Abstract # 13415 Event # 51:

Scheduled for Thursday, August 22, 2019 02:15 PM-02:30 PM: (Room 325) Oral Presentation


HOT OR COLD? HOW DRONES WITH THERMAL CAMERA ARE REVOLUTIONIZING THE MONITORING OF LARGE-BODIED PRIMATES IN BRAZIL

F. R. Melo1,2,3,4
1Universidade Federal de Viçosa, Depto Eng. Florestal, Ed Reinaldo de Araújo, s/n, Campus UFV, Viçosa, Minas Gerais 36570-900, USA, 2Universidade Federal de Goiás, Regional Jataí, Jataí, Goiás, Brazil, 3Regional vice-chair of the Primate Specialist Group, Brazil section (PSG/SSC/IUCN), International Union For the Conservation of Nature, 4Muriqui Institute of Biodiversity – MIB, Caratinga, Minas Gerais, Brazil
line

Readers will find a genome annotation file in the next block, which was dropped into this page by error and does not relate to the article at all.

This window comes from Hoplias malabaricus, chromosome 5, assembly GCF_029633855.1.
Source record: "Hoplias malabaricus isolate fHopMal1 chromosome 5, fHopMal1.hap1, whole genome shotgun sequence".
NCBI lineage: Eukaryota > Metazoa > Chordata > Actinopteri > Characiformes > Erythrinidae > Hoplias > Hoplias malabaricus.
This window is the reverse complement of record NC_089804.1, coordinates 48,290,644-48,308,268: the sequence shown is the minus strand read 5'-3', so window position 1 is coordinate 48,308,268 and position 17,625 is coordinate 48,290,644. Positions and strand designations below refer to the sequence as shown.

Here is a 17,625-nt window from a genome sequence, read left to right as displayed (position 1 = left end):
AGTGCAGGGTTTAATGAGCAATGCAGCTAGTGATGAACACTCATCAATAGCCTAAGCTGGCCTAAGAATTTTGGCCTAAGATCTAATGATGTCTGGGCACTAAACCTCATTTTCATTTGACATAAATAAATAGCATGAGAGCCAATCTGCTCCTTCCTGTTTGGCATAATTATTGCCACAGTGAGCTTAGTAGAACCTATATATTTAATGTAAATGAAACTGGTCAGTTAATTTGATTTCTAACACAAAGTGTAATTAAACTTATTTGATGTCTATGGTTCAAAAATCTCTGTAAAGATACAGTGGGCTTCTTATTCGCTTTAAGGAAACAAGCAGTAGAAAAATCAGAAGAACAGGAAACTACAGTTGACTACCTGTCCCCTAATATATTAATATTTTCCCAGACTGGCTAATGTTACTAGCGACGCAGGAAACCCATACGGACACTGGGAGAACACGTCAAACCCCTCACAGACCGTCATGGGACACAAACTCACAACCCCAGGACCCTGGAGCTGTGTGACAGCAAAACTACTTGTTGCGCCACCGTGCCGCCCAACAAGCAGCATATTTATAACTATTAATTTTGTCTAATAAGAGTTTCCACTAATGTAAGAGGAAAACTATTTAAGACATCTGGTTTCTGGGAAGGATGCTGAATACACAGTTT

Thermal cameras are used worldwide especially to monitor large and nocturnal vertebrate species in open areas. As drone technology becomes more common, and digital thermal cameras can be connected to the equipment, a new Era for biodiversity evaluation is emerging. The monitoring of arboreal species in tropical regions is a huge challenge and the use of drones with thermal cameras has proven to be an excellent tool to reduce operational costs in searching and counting efforts. Since 2017, we have been using an S900 drone from DJI, which features a GoPro Hero4 and FLIR Vue Pro 336 13mm camera to monitor areas of occurrence of the Northern muriqui (Brachyteles hypoxanthus). We have flown more than 100 hours in different areas where the species occurs and we were able to record muriquis on at least 5 different occasions. At Parque Estadual Serra do Brigadeiro, we counted at least 22 individuals in just 8 minutes of flight, or about 7% of the population estimated during more than 1,700 hours of fieldwork over a 2-year period. The cost-benefit ratio of thermal cameras in drones is surprisingly high and the chances of increasing the effectiveness of the encounter rate and a counting accuracy of individuals are enormous, benefiting the actions of surveying and monitoring species of Neotropical large-bodied primates.